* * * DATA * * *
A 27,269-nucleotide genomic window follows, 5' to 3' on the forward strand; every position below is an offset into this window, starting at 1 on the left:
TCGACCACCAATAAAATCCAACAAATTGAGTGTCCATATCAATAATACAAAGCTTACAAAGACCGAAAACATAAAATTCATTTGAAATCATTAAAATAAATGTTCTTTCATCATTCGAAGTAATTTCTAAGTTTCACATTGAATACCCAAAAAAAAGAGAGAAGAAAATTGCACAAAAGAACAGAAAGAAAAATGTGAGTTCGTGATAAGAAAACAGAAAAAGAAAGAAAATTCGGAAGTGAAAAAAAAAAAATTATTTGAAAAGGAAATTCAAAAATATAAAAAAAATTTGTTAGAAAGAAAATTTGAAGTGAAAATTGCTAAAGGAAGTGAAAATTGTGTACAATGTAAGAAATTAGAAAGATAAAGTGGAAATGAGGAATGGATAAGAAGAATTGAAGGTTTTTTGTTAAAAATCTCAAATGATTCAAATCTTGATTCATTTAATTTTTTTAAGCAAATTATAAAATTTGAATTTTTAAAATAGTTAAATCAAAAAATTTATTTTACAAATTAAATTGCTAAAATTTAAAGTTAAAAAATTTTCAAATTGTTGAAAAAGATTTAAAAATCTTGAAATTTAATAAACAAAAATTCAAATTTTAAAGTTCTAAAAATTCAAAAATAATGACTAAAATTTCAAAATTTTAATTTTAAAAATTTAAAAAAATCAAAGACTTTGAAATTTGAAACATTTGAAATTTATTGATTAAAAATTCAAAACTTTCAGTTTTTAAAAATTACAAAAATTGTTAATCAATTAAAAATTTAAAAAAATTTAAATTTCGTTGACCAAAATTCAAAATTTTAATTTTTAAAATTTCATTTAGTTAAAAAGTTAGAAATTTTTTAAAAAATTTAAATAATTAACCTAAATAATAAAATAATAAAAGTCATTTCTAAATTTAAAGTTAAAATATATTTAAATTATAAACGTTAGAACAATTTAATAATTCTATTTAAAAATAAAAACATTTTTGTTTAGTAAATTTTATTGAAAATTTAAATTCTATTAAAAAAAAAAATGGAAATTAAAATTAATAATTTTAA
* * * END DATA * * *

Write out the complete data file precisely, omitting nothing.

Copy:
A 27,269-nucleotide genomic window follows, 5' to 3' on the forward strand; every position below is an offset into this window, starting at 1 on the left:
TCGACCACCAATAAAATCCAACAAATTGAGTGTCCATATCAATAATACAAAGCTTACAAAGACCGAAAACATAAAATTCATTTGAAATCATTAAAATAAATGTTCTTTCATCATTCGAAGTAATTTCTAAGTTTCACATTGAATACCCAAAAAAAAGAGAGAAGAAAATTGCACAAAAGAACAGAAAGAAAAATGTGAGTTCGTGATAAGAAAACAGAAAAAGAAAGAAAATTCGGAAGTGAAAAAAAAAAAATTATTTGAAAAGGAAATTCAAAAATATAAAAAAAATTTGTTAGAAAGAAAATTTGAAGTGAAAATTGCTAAAGGAAGTGAAAATTGTGTACAATGTAAGAAATTAGAAAGATAAAGTGGAAATGAGGAATGGATAAGAAGAATTGAAGGTTTTTTGTTAAAAATCTCAAATGATTCAAATCTTGATTCATTTAATTTTTTTAAGCAAATTATAAAATTTGAATTTTTAAAATAGTTAAATCAAAAAATTTATTTTACAAATTAAATTGCTAAAATTTAAAGTTAAAAAATTTTCAAATTGTTGAAAAAGATTTAAAAATCTTGAAATTTAATAAACAAAAATTCAAATTTTAAAGTTCTAAAAATTCAAAAATAATGACTAAAATTTCAAAATTTTAATTTTAAAAATTTAAAAAAATCAAAGACTTTGAAATTTGAAACATTTGAAATTTATTGATTAAAAATTCAAAACTTTCAGTTTTTAAAAATTACAAAAATTGTTAATCAATTAAAAATTTAAAAAAATTTAAATTTCGTTGACCAAAATTCAAAATTTTAATTTTTAAAATTTCATTTAGTTAAAAAGTTAGAAATTTTTTAAAAAATTTAAATAATTAACCTAAATAATAAAATAATAAAAGTCATTTCTAAATTTAAAGTTAAAATATATTTAAATTATAAACGTTAGAACAATTTAATAATTCTATTTAAAAATAAAAACATTTTTGTTTAGTAAATTTTATTGAAAATTTAAATTCTATTAAAAAAAAAAATGGAAATTAAAATTAATAATTTTAA